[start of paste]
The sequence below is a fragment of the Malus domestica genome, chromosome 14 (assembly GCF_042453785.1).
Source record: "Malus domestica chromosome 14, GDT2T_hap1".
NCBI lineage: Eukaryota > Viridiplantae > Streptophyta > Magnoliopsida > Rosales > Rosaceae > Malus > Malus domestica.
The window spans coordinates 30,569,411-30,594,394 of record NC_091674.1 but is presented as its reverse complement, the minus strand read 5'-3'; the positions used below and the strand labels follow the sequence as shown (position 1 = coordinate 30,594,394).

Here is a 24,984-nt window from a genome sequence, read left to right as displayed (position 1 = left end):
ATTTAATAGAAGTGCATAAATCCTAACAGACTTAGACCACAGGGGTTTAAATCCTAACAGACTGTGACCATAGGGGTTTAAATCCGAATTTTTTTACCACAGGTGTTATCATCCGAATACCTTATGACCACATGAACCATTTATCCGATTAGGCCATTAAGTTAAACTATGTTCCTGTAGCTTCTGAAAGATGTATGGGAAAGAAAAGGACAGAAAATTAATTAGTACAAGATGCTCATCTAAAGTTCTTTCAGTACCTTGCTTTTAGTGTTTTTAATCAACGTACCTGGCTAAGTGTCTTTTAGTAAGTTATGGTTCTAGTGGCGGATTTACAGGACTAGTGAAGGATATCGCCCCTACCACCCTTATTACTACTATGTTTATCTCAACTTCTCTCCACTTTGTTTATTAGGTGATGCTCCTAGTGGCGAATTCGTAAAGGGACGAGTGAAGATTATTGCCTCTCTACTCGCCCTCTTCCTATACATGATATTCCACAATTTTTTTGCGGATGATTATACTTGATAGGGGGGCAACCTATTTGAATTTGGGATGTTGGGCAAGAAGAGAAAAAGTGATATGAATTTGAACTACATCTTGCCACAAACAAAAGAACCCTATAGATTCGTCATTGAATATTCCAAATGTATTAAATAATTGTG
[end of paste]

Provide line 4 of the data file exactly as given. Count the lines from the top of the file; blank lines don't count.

The window spans coordinates 30,569,411-30,594,394 of record NC_091674.1 but is presented as its reverse complement, the minus strand read 5'-3'; the positions used below and the strand labels follow the sequence as shown (position 1 = coordinate 30,594,394).